Der er nogle ting, som udenlandske politikere ikke taler om, når de er på besøg i Kina. Og med protesterne i Hongkong er der kommet endnu et punkt, som man vil gøre alt for at undgå. For værdier er noget, som politikere ikke tager med til Kina.
For eksempel er demonstrationerne i Hongkong dårlig timing for den amerikanske præsident, der kommer til Kina om en måneds tid, som der står i denne artikel i New York Times.
Men hvor slemt er det nu lige i Kina? Som professor David Shambaugh – der har skrevet en lang række bøger, der bør være lektielæsning for enhver, der interesserer sig for kinesisk politik – siger det i artiklen:
“China right now is undergoing the harshest political repression it has seen since 1989,” said David Shambaugh, director of the China policy program at George Washington University, citing the year of the Tiananmen Square massacre.
“The situation has gone from bad to worse from Hu Jintao to Xi Jinping, and the administration isn’t speaking out about that.”
Det vil Obama næppe gøre opmærksom på. Det er heller ikke noget, som danske politikere lader sig tynge af, når de besøger Beijing. For det vigtigste er danske arbejdspladser og økonomi. Hvilket det også er for Storbritannien, mener Anson Chan i denne artikel på Guardian:
One of the most profoundly disappointing responses to the events in Hong Kong has been Britain’s silence – or its weak words that have sometimes been worse than silence.
At the very least, Britain should act honourably: it has a moral and legal responsibility to Hong Kong. It did after all sign a treaty, back in 1984, that guaranteed Hong Kong’s core values and way of life, including freedom of speech and assembly, until 2047.
The truth is that money talks. Talk to British business people and their first instinct is to keep their heads low; they just want things to carry on as before, would like the protests to disappear, and maintain good relations with China. The view from the British government is not much different.
For Beijing og præsident Xi Jinping er det lige nu et af de vigtigste spørgsmål, som de skal finde et svar på. For krisen i Hongkong truer kommunistpartiet, og den skal løses, som Evan Osnos skriver i The New Yorker:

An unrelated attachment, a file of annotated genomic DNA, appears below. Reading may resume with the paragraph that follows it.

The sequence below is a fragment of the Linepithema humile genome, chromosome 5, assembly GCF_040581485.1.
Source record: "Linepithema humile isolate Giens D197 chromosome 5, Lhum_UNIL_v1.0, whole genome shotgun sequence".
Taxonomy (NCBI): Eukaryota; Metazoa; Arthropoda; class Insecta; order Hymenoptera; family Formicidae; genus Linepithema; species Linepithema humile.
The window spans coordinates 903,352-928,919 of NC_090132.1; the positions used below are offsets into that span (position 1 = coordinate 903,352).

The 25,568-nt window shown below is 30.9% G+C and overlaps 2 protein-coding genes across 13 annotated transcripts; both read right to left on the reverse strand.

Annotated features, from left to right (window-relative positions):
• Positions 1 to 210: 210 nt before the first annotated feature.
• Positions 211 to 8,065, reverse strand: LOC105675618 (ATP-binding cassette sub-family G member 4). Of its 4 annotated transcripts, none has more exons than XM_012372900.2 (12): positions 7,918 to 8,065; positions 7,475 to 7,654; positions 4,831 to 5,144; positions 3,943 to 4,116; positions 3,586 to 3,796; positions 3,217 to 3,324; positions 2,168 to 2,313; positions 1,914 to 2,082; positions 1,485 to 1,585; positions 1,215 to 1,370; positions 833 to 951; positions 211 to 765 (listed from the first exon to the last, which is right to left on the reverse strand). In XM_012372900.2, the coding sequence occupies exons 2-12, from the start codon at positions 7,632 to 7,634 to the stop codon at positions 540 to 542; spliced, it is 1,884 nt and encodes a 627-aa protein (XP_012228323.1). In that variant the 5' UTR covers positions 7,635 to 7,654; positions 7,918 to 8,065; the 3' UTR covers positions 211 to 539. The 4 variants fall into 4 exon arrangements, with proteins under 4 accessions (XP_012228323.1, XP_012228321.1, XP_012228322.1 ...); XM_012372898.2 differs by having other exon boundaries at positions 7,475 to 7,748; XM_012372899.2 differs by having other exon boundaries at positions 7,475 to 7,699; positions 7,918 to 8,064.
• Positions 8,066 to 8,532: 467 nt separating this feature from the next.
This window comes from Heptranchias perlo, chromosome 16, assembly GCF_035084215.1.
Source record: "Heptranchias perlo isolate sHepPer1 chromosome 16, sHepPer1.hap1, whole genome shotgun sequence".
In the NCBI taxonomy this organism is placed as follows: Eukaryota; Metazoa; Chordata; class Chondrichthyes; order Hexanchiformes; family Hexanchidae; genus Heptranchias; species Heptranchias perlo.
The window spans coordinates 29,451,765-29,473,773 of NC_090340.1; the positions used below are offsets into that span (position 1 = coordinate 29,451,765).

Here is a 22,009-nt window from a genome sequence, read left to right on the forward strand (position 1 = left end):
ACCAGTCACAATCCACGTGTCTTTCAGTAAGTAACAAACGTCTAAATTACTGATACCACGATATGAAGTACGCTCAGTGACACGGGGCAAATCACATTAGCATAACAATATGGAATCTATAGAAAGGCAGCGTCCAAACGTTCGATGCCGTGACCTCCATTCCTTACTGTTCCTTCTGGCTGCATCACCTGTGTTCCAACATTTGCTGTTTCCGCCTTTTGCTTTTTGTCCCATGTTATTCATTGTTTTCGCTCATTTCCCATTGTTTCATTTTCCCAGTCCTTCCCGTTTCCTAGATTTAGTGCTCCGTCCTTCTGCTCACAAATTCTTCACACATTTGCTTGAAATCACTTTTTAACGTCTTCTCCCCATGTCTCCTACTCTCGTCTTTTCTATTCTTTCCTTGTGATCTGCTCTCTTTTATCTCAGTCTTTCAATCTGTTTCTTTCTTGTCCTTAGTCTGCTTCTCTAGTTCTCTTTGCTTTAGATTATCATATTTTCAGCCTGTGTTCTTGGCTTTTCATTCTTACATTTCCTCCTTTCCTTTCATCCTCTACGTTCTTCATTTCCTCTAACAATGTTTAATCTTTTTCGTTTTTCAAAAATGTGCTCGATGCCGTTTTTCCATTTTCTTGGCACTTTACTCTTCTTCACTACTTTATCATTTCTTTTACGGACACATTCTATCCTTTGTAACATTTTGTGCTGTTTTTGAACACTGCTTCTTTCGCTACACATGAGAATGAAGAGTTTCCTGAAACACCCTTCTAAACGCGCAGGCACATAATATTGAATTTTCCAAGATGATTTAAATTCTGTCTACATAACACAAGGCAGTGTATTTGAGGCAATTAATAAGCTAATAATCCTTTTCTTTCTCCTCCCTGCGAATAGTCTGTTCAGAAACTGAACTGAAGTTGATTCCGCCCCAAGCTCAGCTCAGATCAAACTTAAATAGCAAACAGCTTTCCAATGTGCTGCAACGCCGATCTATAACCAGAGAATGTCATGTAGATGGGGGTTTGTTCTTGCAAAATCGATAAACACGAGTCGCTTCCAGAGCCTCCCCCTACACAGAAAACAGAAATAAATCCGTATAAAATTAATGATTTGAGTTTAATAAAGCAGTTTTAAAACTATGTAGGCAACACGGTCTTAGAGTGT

Resolving the crisis falls to President Xi Jinping, in Beijing. Eighteen months after taking office, the tall, phlegmatic son of the Communist aristocracy has swiftly consolidated control of the Party and the military, arresting thousands of officials in an anti-corruption campaign and promoting his personal brand of power. For years, Beijing has downplayed the importance of any single leader, for fear of creating another cult of personality. Xi is reversing that trend: he has already graced the pages of the People’s Daily more times than any leader since Chairman Mao; last week, the government issued a book of his quotations in nine languages.
Xi sanctifies absolutism as a key to political survival. In a speech to Party members in 2012, he asked, “Why did the Soviet Communist Party collapse? An important reason was that its ideals and convictions wavered. Eventually, all it took was a quiet word from Gorbachev to declare the dissolution of the Soviet Communist Party, and the great Party was gone. In the end, nobody was man enough to come out and resist.” But the very strategy that Xi has adopted for safeguarding the government in Beijing has hastened the crisis in Hong Kong. He has staked his Presidency on a “great renewal” of China, a nationalist project that leaves little room for regional identities. Last year, when the Party faced mounting complaints over deadly air pollution, Internet censorship, and rampant graft, it arrested lawyers, activists, and journalists in the harshest such measure in decades, and circulated an internal directive to senior members. The notice identified seven “unmentionable” topics: Western-style democracy, “universal values,” civil society, pro-market liberalism, a free press, “nihilist” criticisms of Party history, and questions about the pace of China’s reforms. The list was, in retrospect, a near-perfect inventory of the liberties that distinguish life in Hong Kong.
For Kinas Kommunistparti og dets magtfulde leder Xi Jinping er det vigtigste mål, at partiet beholder sit greb om magten. Og her er folket en trussel mod dem, som The Economist fortæller her:
China’s Communist Party leaders are no doubt keen to hold on to power for its own sake. But the country’s grim history also helps explain why they are so determined not to give ground to the demonstrators in Hong Kong who want to replace the territory’s fake democracy with the real thing (see article). Xi Jinping, China’s president, and his colleagues believe that the party’s control over the country is the only way of guaranteeing its stability. They fear that if the party loosens its grip, the country will slip towards disorder and disaster.
They are right that autocracy can keep a country stable in the short run. In the long run, though, as China’s own history shows, it cannot. The only guarantor of a stable country is a people that is satisfied with its government. And in China, dissatisfaction with the Communist Party is on the rise.